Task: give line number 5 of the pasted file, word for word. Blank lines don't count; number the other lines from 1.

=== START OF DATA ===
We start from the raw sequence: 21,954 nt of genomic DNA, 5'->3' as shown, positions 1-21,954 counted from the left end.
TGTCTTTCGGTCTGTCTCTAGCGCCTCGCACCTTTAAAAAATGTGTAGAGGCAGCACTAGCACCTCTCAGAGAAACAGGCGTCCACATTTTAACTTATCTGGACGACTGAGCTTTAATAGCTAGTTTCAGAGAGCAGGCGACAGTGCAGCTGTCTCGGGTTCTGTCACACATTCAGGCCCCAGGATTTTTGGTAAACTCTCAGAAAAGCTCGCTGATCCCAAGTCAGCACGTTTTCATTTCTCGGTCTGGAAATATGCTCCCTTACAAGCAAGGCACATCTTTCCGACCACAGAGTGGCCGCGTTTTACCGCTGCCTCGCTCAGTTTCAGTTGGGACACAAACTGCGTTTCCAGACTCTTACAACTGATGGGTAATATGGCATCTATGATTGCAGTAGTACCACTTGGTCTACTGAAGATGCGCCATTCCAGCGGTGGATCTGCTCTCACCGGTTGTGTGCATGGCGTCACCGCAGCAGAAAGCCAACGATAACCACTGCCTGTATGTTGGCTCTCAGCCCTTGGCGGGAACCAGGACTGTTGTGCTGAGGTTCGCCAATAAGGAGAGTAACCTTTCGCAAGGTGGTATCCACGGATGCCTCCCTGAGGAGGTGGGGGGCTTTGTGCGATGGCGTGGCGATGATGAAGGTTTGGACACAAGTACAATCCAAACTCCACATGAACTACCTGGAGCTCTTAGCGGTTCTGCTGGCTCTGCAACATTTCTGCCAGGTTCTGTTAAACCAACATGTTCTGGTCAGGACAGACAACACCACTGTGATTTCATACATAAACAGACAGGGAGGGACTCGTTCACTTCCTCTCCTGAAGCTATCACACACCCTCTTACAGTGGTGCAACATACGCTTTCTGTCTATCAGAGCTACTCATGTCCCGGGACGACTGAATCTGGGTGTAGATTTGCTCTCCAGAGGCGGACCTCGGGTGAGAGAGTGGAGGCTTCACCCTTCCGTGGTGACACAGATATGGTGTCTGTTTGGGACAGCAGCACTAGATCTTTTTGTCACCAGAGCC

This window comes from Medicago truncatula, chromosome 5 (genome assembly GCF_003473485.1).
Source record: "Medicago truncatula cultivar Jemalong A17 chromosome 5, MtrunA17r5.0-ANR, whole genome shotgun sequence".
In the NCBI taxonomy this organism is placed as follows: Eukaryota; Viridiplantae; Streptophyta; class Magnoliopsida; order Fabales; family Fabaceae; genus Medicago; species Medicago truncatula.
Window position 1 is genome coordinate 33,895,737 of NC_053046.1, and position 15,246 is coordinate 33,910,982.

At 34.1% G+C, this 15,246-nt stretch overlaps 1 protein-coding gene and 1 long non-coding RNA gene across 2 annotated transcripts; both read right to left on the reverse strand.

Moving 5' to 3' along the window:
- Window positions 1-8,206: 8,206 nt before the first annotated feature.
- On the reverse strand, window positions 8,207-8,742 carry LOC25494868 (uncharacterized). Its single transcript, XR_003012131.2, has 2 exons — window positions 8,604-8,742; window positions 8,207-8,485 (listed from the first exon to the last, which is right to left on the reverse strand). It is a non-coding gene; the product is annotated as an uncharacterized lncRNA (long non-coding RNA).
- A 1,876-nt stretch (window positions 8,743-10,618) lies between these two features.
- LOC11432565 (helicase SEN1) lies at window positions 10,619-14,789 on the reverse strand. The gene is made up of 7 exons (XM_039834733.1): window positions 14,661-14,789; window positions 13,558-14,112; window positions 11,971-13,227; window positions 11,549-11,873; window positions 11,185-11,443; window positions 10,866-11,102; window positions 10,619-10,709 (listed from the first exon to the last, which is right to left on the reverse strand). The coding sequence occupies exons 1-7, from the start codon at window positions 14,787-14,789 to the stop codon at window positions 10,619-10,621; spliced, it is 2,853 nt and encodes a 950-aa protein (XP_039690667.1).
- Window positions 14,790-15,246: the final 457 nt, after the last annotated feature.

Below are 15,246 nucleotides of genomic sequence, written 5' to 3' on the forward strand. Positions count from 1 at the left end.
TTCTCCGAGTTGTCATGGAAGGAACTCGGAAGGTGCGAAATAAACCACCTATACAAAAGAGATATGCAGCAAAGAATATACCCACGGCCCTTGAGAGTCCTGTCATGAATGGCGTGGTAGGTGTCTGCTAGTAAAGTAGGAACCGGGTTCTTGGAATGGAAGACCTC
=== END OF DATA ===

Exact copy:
In the NCBI taxonomy this organism is placed as follows: Eukaryota; Viridiplantae; Streptophyta; class Magnoliopsida; order Fabales; family Fabaceae; genus Medicago; species Medicago truncatula.